The Epigenetics Revolution

October 11, 2011 at 10:02 am | Posted in Read | Leave a comment
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In a nod to our friends at LGC who have been enlightening us what’s changed during their careers we thought we’d introduce you to The Epigenetic Revolution by Nessa Carey.

Virologist Carey takes you on thrilling ride through the fastest-moving field in modern biology – eigenetics. She explains, why we age and develop disease, why identical twins become less identical over time, and why Audrey Hepburn had such a fragile, delicately beautiful bone structure.

It’s all down to our cells reading the genetic code in DNA just like a script to be interpreted, rather than word for word like a mould that gives the same results each time.

What’s more, Carey discusses the future – how scientists are working towards ways to reverse the ageing process and eradicated disease. It could be sooner than we think.

The Epigenetics Revolution by Nessa Carey, Icon Books, September 2011, £17.99

And we’ve got a copy of The Epigenetic Revolution to giveaway – just send you name, address, and organisation/institution to phil.prime@laboratorynews.co.uk by 28th October.

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Hic…

September 29, 2011 at 10:18 am | Posted in I didn't know that!, Science Lite | Leave a comment
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Credit: admiller

We all get bouts of hiccups – squeeky little ones, or ones that come right from your boots that really hurt. Why we get them is a mystery, but what we do know is they can be really annoying – sometimes even embarrassing!

Most cases of hiccups occur for no apparent reason. Sometimes we get them after a few too many beers down the pub at lunch time, or if we’ve scoffed our dinner too quickly. But did you know hiccups can also be caused by shock, stress or excitement?

A sudden change in room temperature or the temperature inside your stomach can also cause hiccups.  Hiccups – or hiccoughs as they’re sometimes known – occur when your diaphragm suddenly and involuntarily contracts. This causes you to breathe air in very quickly, but this air is stopped by the glottis – the opening between your vocal cords – which closes suddenly, producing a hiccup!

So what’s the best way to get rid of them? Holding your breath, getting a fright, or drinking a glass of water backwards – yes…this task is particularly hard but by the time you’re done the hiccups have gone!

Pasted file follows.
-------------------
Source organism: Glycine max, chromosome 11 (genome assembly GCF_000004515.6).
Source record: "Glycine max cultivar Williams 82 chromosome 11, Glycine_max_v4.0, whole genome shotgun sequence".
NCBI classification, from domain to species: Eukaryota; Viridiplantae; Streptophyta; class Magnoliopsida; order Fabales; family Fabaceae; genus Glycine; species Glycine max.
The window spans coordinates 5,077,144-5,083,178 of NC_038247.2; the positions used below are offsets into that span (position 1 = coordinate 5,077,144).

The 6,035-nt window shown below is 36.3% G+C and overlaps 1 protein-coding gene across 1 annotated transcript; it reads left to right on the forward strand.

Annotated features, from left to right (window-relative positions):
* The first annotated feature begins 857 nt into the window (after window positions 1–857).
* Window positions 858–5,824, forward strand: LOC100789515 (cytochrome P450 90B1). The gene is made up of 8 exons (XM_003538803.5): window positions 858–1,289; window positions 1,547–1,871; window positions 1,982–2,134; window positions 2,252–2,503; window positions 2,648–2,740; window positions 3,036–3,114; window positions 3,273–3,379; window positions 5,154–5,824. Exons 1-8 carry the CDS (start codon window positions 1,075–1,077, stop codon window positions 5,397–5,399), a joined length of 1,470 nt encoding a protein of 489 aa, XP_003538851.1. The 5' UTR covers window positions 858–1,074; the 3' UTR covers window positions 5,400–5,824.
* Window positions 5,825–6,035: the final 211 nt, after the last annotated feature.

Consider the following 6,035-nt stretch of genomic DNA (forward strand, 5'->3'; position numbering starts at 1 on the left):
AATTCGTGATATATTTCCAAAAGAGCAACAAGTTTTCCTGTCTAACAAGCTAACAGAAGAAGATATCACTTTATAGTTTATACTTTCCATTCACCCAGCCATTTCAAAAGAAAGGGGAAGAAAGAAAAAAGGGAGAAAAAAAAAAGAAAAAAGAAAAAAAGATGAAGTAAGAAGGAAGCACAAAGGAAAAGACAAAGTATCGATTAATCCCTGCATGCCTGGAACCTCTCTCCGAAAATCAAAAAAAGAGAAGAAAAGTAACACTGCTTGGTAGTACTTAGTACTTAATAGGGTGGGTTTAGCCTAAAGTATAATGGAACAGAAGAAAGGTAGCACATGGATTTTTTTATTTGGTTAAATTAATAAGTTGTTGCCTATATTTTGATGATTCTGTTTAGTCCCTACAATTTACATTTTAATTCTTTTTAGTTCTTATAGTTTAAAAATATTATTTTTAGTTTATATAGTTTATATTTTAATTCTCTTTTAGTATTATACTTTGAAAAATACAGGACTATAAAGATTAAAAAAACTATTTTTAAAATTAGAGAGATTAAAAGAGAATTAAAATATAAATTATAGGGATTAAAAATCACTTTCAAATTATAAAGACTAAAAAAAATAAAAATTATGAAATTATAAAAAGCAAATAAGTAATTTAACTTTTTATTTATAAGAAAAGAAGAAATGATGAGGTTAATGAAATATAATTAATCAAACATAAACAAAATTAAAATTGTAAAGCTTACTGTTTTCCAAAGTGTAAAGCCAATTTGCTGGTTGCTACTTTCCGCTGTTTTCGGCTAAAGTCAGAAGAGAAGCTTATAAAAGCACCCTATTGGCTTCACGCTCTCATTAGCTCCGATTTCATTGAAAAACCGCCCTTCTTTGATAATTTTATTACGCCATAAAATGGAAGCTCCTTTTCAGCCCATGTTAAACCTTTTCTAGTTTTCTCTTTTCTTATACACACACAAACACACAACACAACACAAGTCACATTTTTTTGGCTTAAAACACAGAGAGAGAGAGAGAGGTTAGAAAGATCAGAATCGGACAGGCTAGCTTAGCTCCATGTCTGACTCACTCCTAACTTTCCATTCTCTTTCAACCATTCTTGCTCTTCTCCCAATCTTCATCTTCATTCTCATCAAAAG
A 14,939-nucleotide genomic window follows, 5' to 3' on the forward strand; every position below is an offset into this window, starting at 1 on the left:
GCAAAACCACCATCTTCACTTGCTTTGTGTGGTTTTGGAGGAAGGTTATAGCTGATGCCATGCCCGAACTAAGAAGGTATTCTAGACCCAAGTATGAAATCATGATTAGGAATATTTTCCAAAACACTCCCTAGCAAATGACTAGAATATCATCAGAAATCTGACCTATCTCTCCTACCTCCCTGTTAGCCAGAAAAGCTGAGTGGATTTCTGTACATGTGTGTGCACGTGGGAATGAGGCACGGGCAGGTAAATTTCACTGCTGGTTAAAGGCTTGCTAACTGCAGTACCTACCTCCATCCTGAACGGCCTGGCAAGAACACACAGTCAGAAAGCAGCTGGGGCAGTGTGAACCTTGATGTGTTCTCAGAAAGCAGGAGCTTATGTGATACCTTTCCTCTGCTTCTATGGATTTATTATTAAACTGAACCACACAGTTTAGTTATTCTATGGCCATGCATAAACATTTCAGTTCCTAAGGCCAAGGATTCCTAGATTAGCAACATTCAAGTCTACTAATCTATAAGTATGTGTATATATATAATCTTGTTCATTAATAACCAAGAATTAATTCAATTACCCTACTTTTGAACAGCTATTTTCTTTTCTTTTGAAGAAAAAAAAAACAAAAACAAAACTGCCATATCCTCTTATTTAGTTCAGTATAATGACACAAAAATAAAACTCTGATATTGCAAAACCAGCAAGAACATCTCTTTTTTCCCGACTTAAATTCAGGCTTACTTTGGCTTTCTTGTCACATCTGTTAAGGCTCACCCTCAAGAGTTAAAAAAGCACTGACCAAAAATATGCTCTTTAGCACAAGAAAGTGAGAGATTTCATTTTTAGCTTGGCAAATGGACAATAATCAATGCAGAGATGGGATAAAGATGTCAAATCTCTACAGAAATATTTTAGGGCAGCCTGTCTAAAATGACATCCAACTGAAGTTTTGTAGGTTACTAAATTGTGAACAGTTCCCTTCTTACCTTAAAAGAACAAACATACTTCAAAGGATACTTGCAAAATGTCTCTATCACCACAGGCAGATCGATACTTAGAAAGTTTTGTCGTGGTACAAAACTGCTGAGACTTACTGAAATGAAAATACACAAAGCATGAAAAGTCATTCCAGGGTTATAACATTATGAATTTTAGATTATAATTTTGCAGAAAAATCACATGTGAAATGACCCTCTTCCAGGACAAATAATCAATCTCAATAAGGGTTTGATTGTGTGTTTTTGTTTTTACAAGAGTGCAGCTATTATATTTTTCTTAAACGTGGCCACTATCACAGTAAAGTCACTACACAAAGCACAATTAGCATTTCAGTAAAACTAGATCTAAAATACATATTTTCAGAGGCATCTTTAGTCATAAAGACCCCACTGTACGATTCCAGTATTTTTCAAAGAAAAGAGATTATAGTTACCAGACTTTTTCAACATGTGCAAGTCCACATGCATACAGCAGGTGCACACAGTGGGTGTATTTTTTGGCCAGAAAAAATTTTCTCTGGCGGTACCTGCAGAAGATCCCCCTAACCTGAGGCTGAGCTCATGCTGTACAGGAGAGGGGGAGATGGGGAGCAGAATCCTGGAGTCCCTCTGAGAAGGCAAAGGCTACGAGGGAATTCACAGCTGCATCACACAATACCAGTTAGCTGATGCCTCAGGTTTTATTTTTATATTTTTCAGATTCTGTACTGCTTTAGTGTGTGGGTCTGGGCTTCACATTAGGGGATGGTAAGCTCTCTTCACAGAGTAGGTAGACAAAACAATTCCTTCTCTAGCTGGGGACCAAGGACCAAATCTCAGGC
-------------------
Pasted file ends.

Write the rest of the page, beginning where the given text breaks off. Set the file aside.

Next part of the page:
But what about those who have hiccups for long periods? They can be caused by a more serious underlying condition such as gastro-oesophageal reflux disease or inflammation of the stomach, throat ot thyroid gland. What can be done to rid them of the involuntary nightmare? The nastiest we read was puttingvinegar up the nose of a three year-old girl in Japan: it’s thought the vinegar helps stimulate the dorsal wall of the naopharynx where the pharyngeal branch of the glossopharayngeal nerve is located.

We’ll stick to drinking water backwards thanks!

Marital transitions make us pile on the pounds

August 30, 2011 at 8:04 am | Posted in Editorial Comment, Science Lite | Leave a comment
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Both marriage and divorce are bad for the waistline according to American researchers, with women piling on the pounds once they’ve bagged their man, and blokes after divorce.

Marriage and divorce act as ‘weight shocks’ which lead people to add a few extra pounds to their middle – especially among those over 30, says new research.

“Clearly the effect of marital transitions on weight changes differs by gender,” said lead author Dmitry Tumin, a doctoral student from Ohio State University. “Divorces for men , and to some extent, marriages for women promote weight gains that may be large enough to pose a health risk.”

So what causes the weight gain? The researchers think married women are too busy around the house to exercise, and that being married has a health benefit for men – which is lost when they get divorced.

This wieght gains is more pronounced in those over 30 say the researchers who think that the shock of marriage or divorce  is a bigger later in life.

Either that or we just give up trying!

Simplici-tea